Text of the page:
Thursday, July 7, 2011
Sleep has always been a somewhat magical state with a mysterious purpose. In Hindu scripture, the world itself is considered the dream of a sleeping Vishnu.
Why do we need sleep? There is no good answer to this question, but it is an ancient biological process. Two stages of sleep, the Rapid Eye Movement (REM) stage, and the Delta-wave, or slow-wave sleep each have distinctive effects on different types of memory and decision making. Sleep is also a general healer. It promotes the rejuvenation of the immune, skeletal, muscular and nervous systems, and a healer of wounds.
Body Chemistry: There is a particularly strong effect of sleep on body chemistry. The important anabolic (body-building) hormones, growth hormone, and insulin are secreted preferentially during sleep and reduced by poor sleep. Reductions in sleep duration result in prediabetic chemistry-even a single disrupted night of sleep can alter insulin response in young, healthy people. Similarly, in one's youth, up to 70% of daily growth hormone is secreted during the deepest part of sleep. With ageing, this decreases with a fall in deep sleep. If we could increase deep sleep in the elderly, we might induce a younger hormonal pattern. Exercise and meditation both increase deep sleep.
How much is enough? The amount of sleep one gets seems to correlate with longevity; seven hours is the 'sweet spot'. A lack of sleep (5 hours or less) more than doubles the risk of cardiac death while too much (8 hours or more) seems to be associated with non-cardiac death. Too little sleep seems to be a particular risk factor for weight gain, hypertension and type 2 diabetes.
Naps: As India lurches towards a more Westernised life, the mid-afternoon nap may become rare. That would be a shame. A study from Greece confirms that regular napping (three times a week, 30 minutes) decreased the risk of coronary disease by 37%!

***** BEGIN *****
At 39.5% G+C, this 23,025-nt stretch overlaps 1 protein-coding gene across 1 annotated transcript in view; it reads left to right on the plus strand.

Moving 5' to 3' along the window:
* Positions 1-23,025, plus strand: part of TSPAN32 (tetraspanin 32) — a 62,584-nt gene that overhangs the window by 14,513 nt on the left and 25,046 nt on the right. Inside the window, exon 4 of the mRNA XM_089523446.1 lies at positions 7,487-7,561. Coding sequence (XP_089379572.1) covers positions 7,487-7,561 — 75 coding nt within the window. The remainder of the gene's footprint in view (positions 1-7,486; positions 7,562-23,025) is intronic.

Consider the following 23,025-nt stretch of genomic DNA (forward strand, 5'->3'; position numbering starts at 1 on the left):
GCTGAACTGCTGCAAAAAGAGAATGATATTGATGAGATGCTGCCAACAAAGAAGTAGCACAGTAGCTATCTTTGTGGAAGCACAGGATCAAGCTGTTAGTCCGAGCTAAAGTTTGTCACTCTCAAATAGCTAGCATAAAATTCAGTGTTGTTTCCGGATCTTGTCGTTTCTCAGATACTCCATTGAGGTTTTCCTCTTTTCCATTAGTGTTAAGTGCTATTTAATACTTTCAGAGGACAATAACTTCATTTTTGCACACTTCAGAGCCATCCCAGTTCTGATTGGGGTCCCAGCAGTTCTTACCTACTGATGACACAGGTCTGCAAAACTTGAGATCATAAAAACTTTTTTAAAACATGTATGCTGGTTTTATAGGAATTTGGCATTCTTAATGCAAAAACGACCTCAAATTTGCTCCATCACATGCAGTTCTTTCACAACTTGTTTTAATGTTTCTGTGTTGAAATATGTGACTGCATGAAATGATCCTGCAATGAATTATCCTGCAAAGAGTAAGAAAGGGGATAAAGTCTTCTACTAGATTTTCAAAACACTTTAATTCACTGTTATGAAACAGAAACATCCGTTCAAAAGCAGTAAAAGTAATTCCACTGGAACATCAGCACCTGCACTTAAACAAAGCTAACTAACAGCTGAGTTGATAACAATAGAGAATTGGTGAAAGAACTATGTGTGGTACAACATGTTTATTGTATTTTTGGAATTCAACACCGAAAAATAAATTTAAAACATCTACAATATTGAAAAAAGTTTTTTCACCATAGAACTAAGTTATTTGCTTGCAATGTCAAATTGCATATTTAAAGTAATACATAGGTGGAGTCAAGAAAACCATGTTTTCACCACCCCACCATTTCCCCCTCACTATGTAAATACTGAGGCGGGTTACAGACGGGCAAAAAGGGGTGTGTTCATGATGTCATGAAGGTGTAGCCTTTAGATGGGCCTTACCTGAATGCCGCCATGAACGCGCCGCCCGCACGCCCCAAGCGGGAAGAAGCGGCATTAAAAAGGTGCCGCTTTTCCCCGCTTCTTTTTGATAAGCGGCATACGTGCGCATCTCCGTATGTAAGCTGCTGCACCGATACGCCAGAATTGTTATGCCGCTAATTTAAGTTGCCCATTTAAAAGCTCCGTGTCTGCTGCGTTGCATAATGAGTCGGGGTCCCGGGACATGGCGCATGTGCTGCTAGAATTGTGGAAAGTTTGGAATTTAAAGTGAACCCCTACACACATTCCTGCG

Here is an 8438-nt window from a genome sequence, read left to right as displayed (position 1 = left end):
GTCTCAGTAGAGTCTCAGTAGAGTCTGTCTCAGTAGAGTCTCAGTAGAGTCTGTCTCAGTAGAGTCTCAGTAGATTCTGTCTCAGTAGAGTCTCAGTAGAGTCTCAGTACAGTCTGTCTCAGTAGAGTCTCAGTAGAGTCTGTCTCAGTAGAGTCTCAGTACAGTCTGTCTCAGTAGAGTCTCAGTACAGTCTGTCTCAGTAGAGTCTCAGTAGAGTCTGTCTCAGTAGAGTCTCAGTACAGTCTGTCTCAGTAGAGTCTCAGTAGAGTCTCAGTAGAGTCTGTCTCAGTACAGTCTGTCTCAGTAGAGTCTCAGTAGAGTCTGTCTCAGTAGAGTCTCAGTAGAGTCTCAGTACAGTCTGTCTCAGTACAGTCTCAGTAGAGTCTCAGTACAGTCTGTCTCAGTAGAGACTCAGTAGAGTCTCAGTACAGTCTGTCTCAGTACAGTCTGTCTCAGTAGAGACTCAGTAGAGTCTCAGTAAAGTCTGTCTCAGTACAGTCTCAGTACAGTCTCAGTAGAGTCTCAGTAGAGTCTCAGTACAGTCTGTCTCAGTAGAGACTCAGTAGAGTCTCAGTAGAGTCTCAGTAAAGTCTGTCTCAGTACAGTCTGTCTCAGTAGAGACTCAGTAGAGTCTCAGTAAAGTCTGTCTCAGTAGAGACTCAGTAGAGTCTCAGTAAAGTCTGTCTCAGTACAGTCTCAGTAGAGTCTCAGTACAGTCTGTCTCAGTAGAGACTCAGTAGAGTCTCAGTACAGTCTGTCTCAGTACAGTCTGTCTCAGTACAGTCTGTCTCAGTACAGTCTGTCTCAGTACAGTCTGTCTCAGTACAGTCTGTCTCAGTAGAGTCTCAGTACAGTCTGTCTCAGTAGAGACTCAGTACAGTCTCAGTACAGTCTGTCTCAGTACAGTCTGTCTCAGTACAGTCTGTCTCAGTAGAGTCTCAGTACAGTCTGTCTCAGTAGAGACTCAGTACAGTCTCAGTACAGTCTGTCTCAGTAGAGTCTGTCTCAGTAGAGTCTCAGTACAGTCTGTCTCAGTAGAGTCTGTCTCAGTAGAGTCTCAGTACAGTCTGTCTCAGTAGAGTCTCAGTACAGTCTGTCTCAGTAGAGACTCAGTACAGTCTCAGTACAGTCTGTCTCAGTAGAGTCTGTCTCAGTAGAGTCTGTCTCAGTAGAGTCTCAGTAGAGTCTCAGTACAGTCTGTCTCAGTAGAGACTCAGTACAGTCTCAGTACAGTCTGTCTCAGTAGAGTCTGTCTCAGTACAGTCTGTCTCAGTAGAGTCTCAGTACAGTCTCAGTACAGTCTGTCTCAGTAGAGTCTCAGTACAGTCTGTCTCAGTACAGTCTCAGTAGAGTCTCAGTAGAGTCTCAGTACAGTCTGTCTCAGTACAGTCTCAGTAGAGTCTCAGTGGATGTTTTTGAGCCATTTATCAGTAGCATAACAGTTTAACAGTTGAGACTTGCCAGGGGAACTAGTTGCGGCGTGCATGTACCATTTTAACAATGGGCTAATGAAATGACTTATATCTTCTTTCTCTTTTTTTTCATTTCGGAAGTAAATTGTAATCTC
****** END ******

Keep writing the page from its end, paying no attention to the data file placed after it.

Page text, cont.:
Factors that influence sleep: Caffeine In the West, caffeine is one of the major culprits in the sleep disruption of modern life- even more so in recent years. Tea has far less caffeine than coffee.
Exercise: Aerobic exercise that lasts for an hour will help you get to sleep and stay asleep. However, it may take up to three weeks for the full effect to be noticeable.
Alcohol: Alcohol at night reduces the healing benefits of sleep. While people fall asleep faster, alcohol increases lighter REM sleep and shortens slow-wave sleep and overall sleep time. As a result, it can cause more sleepiness the next day.
Melatonin: The body creates a chemical called melatonin, which may be a helpful sleeping aid in certain situations like jet lag, shift work, and general insomnia. I sometimes recommend it, particularly for post-surgical patients.
While some take melatonin nightly and tout it as an anti-ageing cure-all, I generally advise my patients to use it sparingly in specific settings until we know more about long-term effects. For jetlag, the optimal dose appears to be 5 mg, taken at bedtime in the new timezone; for insomnia, a dose less than one-tenth of that (0.3 mg).
The bottomline: Folk wisdom about the healing properties of sleep is absolutely correct. Too often it is neglected by physicians in their advice to patients. With a systematic approach and some discipline, you can improve your sleep, feel better and live healthier and longer!